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Section 102 CrPC- Expression 'Any Property' Does Not Include 'Immovable Property', Holds SC [Read Judgment]

Ashok Kini
24 Sep 2019 10:52 AM GMT
Section 102 CrPC- Expression Any Property Does Not Include Immovable Property, Holds SC [Read Judgment]
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"If a police officer is given the power to seize immovable property it may lead to an absolutely chaotic situation."

The Supreme Court has held that the expression 'any property' appearing in Section 102 of the Code of Criminal Procedure would not include 'immovable property'. The bench comprising Chief Justice Ranjan Gogoi, Justice Deepak Gupta and Justice Sanjiv Khanna observed thus while holding that a power of a police officer under Section 102 of the Criminal Procedure Code to seize any property,...

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The Supreme Court has held that the expression 'any property' appearing in Section 102 of the Code of Criminal Procedure would not include 'immovable property'.

The bench comprising Chief Justice Ranjan Gogoi, Justice Deepak Gupta and Justice Sanjiv Khanna observed thus while holding that a power of a police officer under Section 102 of the Criminal Procedure Code to seize any property, which may be found under circumstances that create suspicion of the commission of any offence, would not include the power to attach, seize and seal an immovable property.

Section 102 CrPC: Power of police officer to seize certain property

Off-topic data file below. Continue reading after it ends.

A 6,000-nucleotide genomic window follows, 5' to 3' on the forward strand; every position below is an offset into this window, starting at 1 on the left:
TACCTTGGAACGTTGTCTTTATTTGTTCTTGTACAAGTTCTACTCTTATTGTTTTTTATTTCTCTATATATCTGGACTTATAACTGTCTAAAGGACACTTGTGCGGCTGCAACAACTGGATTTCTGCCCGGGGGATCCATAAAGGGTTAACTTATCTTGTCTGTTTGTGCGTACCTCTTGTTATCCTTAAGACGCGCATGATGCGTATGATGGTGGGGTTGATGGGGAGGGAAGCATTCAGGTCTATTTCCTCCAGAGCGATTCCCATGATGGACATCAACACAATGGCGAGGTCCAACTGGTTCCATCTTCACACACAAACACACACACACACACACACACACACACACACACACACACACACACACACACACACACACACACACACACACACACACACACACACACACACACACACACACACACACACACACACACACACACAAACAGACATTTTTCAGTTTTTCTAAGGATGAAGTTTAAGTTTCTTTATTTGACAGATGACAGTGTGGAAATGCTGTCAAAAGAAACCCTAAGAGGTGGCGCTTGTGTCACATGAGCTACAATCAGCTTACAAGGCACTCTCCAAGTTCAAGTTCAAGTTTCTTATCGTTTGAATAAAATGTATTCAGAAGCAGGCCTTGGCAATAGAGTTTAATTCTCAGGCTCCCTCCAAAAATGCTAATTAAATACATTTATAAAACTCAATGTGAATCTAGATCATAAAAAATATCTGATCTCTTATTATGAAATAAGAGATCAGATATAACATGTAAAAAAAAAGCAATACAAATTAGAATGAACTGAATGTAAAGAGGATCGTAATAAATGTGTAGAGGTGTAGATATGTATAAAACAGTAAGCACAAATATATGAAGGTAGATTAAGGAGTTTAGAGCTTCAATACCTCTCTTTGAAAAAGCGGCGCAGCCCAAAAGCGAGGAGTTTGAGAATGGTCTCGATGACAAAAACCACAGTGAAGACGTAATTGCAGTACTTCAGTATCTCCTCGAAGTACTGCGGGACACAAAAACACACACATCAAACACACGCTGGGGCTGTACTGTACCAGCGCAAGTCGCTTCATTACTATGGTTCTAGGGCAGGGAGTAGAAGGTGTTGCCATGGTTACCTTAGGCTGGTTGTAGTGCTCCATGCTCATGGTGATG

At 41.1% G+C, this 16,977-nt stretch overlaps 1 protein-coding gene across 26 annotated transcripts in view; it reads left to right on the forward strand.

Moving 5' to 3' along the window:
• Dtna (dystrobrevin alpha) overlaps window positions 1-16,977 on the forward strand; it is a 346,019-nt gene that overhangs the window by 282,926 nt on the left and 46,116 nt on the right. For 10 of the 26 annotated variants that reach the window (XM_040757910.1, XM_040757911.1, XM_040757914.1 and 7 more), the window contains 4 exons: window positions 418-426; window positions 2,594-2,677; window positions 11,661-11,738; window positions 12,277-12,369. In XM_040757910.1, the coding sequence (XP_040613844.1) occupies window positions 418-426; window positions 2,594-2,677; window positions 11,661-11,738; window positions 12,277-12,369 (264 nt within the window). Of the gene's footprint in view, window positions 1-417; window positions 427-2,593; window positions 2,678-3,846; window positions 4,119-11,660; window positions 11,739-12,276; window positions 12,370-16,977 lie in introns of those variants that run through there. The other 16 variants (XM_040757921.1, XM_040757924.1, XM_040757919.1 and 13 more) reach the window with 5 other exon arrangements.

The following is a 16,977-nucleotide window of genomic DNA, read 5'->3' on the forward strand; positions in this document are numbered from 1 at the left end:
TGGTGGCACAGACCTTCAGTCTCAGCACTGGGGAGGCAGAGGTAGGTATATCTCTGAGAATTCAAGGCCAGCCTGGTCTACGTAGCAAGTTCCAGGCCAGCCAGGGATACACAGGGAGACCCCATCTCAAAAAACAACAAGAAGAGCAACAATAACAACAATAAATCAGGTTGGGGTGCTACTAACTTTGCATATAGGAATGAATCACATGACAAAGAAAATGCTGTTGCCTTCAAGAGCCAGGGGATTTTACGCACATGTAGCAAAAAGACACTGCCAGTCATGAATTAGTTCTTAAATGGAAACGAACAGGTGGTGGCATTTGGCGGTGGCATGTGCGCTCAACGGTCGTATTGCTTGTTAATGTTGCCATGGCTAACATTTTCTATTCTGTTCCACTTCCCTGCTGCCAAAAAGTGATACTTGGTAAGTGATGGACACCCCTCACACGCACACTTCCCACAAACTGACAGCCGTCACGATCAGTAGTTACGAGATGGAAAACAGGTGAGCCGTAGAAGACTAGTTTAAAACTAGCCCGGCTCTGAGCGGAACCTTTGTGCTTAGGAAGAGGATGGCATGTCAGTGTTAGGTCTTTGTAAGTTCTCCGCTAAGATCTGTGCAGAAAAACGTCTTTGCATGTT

This provision deals with the Power of police officer to seize certain property. It provides that "Any police officer may seize any property which may be alleged or suspected to have been stolen, or which may be found under circumstances which create suspicion of the commission of any offence."

Bombay HC Judgment and Reference to Three judge Bench

The majority judgment of the Full Bench of Bombay High Court had held that the expression 'any property' used in sub-section (1) of Section 102 of the Code of Criminal Procedure does not include immovable property and, consequently, a police officer investigating a criminal case cannot take custody of and seize any immovable property.

While considering appeals filed against this judgment [Nevada Properties Private Limited Vs. State Of Maharashtra], the Apex Court bench had referred the case to larger bench observing that the issues have far reaching and serious consequences.

Tapas D. Neogy Judgment did not deal with this issue

The minority judgment of the High Court in this case had relied on the Supreme Court judgment in State of Maharashtra v. Tapas D. Neogy to hold that the provision would include 'immovable property' also.